It wasn't like the day before, when the others had first found the Golug still alive.  There had been surprise and confusion then, but mostly joking and a keen sense of anticipation.  They were expecting a show, and they knew it wouldn't be long before they had one.  But Kurbag hadn't delivered.  Now it was Day Two, and their allotted rest and relaxation was behind them now, along with any immediate chance for sport.  They had ground to make up, and there was one more in their company than they had been expecting.

Bragdagash look at the Elf girl, his ugly face inscrutable, and then his eyes flicked toward Kurbag, and then he directed his gaze to the larger group.  "Got all your shit then?  That's good, because we're legging it.  You lot've had it easy.  Gonna be covering a lot of ground to make up for yesterday."  He started off at the head and the others fell in line behind him.  Calling back over his shoulder: "I think it's only fair to warn you that I didn't have breakfast this morning.  No stragglers, unless you want your name to be Lunch."

Normally this gibe would have netted a good laugh.  Today the response was quieter as more than half the Orcs present looked at Kurbag's Golug.  Up at the head of the column Bragdagash himself did not look back, but he kept stock of the muttering he heard behind him.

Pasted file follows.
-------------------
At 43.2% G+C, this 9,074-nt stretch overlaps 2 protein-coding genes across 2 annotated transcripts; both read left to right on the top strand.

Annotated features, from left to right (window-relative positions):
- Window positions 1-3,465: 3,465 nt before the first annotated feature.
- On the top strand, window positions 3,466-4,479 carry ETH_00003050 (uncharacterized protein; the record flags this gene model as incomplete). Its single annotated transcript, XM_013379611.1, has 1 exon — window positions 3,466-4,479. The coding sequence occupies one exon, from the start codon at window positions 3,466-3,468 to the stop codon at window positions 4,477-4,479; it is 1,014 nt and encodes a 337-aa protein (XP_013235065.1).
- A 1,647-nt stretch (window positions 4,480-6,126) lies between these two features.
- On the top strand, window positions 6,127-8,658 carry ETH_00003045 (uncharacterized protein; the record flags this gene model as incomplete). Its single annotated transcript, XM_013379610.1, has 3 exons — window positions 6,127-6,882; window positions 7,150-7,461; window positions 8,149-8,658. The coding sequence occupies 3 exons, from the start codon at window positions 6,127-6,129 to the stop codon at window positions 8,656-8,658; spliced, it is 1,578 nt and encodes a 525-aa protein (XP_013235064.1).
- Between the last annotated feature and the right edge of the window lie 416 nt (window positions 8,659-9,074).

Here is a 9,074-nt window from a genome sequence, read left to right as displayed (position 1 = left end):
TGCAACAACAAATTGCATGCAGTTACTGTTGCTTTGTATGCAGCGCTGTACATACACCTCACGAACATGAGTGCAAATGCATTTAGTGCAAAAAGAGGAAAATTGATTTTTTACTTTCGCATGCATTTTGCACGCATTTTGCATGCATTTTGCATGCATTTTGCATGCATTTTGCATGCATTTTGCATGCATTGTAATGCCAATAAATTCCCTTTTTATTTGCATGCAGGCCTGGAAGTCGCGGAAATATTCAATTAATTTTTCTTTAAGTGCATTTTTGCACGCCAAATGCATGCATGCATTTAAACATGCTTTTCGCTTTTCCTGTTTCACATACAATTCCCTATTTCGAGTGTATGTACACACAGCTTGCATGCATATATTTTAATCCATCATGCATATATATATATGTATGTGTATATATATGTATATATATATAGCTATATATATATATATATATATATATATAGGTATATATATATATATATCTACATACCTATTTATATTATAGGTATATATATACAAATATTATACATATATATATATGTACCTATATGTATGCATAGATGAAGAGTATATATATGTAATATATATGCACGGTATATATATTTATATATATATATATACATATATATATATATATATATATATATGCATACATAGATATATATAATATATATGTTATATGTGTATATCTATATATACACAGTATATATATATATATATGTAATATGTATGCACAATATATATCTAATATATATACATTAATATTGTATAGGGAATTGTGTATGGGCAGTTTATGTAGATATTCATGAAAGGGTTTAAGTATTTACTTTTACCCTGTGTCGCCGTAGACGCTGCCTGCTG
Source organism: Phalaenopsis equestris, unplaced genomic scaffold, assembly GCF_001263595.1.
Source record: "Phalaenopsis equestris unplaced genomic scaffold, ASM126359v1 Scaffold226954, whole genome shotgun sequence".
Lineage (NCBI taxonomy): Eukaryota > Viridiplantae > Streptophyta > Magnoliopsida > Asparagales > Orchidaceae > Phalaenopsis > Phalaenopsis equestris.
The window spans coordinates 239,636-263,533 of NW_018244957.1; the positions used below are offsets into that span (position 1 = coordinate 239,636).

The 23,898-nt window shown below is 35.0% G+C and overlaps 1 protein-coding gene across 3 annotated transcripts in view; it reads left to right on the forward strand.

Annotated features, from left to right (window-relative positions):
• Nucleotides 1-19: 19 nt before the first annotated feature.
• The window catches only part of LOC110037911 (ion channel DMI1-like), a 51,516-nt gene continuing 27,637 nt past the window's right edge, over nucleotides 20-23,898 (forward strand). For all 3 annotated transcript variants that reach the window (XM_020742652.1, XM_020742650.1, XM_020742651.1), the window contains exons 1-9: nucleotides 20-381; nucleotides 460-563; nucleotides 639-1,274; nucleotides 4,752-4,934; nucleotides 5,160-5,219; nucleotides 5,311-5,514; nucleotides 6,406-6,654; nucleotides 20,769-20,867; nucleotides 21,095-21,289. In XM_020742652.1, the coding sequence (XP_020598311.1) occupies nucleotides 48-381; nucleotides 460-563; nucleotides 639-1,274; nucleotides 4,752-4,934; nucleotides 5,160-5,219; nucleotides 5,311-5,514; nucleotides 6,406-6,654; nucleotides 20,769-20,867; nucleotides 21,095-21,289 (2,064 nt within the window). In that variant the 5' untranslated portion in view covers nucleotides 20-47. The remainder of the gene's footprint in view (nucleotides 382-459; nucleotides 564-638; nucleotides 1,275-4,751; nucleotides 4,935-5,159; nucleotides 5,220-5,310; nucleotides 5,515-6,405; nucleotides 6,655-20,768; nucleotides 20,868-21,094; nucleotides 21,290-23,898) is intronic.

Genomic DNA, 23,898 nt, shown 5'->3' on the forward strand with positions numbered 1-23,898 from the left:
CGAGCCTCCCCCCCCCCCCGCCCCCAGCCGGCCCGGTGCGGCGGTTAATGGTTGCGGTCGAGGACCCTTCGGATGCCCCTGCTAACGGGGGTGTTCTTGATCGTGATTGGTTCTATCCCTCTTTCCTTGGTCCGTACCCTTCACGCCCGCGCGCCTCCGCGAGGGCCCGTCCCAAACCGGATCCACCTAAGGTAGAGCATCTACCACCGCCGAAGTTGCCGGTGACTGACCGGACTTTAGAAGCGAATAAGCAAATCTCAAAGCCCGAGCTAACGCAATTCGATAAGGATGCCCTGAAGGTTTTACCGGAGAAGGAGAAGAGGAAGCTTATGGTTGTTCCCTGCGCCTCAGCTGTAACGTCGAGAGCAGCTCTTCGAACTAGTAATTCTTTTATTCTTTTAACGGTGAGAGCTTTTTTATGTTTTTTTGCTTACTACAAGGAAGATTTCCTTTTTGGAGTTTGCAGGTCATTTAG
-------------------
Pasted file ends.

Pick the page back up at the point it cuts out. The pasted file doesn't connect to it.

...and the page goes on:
Surprisingly as the hours passed the Elf did not fall behind.  Kurbag was keeping to the middle of the line, and the girl was cleaving close to him.  Perhaps she was fearful of the other Orcs who watched so closely, and of what would happen if she fell within their reach.  But there was something else the smaller Orcs soon noticed, and this became the subject of a rapid exchange between them: whispered, in rapid Orkish, so the subject in question would not hear or understand.

"What in fuck?"

"What is it, Shrah'rar?"

"Look at her feet."

"What about 'em, then?"

"Can't you fools see without my having to say?"


"See?  No footprints!  I'm telling you—"

"Come off it, Shrah'rar, the ground is harder here…"

"Horseshit.  Kurbag's making marks."

"Kurbag is built like a sodding house.  Try another."

"Grymawk's making marks, then."

"I am not!"

"Why ain't she leaving tracks?  Is she lighter than Grymawk?"

"P'r'aps.  She don't look it, but…"

"Could be.  She's skinny enough.  Not like Grymawk—"

"I'm fine for my size!"

"No one's saying you aren't.  Quit being a snaga."

"Why ain't she leaving tracks?"

"—too fuckin' weird."

"…m-maybe she's a ghost?"

This last was uttered by Pryszrim and prompted such a volley of jeering and abuse that the entire column slowed as everyone stared at them, and Bragdagash asked irritably if they would care to share.